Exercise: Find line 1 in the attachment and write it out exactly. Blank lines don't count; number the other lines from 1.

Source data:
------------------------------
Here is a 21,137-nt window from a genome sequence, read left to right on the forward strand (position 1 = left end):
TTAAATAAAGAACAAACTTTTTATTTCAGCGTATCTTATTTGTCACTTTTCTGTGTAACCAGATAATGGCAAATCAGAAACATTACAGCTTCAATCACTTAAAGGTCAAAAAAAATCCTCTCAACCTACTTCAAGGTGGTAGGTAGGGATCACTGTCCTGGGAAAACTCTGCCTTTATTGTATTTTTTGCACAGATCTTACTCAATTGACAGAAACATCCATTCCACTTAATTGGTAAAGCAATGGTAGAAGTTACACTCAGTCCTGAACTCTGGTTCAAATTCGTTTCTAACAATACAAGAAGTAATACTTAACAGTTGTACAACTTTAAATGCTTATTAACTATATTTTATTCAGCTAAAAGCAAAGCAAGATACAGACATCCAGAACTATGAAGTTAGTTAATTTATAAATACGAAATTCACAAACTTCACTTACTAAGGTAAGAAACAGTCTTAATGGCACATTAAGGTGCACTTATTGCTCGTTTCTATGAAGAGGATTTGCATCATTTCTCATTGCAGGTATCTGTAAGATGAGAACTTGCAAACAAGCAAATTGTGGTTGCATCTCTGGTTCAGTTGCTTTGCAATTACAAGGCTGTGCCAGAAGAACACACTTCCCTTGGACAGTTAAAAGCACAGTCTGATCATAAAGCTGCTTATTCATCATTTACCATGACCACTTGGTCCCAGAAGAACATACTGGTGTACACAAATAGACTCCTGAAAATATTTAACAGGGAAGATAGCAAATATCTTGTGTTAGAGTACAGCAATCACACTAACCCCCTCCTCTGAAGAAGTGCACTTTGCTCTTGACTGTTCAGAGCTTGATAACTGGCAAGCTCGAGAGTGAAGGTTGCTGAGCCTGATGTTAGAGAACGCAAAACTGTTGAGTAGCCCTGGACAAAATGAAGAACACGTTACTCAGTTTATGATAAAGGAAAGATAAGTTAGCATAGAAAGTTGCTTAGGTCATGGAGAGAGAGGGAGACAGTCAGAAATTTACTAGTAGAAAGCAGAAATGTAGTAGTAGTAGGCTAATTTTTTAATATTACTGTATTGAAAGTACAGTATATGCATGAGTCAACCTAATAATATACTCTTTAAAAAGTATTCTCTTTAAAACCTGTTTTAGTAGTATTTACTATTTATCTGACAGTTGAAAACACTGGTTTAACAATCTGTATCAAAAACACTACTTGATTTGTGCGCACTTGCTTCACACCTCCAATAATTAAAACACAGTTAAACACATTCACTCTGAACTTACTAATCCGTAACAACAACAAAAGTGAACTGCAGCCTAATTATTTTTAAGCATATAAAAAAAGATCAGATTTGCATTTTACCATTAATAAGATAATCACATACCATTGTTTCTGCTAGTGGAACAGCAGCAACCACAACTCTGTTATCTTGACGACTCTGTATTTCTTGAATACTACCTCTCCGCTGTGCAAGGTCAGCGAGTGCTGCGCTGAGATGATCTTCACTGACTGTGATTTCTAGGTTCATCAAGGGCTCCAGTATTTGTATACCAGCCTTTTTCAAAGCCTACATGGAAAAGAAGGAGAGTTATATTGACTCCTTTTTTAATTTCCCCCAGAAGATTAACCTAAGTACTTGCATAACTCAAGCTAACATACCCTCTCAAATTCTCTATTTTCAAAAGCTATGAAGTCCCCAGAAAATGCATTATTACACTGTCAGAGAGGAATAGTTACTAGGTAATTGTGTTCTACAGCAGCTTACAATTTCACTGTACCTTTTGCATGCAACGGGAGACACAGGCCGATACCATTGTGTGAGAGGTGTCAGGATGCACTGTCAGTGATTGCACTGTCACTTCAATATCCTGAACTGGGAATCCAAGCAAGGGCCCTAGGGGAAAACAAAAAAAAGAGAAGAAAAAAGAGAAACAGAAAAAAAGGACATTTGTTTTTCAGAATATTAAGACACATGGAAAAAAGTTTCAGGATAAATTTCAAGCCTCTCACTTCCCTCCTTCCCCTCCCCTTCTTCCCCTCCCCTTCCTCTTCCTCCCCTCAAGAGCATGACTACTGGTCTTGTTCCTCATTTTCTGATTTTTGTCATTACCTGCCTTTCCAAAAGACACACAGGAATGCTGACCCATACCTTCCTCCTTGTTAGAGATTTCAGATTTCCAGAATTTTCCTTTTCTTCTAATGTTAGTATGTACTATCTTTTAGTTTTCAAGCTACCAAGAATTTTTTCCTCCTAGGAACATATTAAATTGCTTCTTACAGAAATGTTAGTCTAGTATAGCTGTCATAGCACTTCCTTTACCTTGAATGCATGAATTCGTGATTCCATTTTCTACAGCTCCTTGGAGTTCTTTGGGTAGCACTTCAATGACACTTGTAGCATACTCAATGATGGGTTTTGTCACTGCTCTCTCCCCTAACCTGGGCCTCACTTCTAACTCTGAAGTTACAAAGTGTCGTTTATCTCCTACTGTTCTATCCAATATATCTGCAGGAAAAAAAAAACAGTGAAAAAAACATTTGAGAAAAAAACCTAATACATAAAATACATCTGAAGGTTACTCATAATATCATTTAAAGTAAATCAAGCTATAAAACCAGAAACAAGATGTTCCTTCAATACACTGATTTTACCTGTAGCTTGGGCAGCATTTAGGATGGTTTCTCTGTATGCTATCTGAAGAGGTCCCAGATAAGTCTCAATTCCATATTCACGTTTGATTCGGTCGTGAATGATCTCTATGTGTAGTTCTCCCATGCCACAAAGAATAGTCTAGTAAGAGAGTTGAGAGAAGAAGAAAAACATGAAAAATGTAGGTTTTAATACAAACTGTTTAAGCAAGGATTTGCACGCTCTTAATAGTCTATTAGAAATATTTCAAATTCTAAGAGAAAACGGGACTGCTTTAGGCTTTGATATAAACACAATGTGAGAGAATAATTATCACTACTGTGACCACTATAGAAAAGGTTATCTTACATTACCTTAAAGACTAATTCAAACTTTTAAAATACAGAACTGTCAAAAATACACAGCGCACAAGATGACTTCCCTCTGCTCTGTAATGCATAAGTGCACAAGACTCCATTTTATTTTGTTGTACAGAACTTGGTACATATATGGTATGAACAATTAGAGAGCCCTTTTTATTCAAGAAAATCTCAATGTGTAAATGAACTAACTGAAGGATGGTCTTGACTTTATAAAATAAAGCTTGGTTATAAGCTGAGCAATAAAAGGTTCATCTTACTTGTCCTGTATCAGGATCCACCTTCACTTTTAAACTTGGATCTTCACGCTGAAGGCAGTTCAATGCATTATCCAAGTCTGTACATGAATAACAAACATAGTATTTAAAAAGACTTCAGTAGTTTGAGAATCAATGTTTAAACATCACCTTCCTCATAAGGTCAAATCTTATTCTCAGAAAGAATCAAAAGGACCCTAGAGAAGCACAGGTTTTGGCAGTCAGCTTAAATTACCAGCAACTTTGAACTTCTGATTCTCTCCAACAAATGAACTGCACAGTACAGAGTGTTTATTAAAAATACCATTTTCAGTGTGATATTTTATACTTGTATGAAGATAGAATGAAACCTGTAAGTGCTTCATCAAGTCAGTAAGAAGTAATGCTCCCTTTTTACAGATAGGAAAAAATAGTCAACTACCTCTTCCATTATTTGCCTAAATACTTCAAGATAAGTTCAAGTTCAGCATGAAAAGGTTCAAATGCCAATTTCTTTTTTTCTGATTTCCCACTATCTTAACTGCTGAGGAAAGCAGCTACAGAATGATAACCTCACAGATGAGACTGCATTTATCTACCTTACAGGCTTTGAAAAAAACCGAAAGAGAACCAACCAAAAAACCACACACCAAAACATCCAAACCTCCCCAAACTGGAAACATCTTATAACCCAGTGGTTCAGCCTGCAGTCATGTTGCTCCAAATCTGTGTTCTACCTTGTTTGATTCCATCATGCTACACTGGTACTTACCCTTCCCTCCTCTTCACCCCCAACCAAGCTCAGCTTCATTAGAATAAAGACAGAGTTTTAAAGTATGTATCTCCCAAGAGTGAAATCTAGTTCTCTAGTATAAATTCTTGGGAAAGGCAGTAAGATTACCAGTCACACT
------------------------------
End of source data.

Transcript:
Here is a 21,137-nt window from a genome sequence, read left to right on the forward strand (position 1 = left end):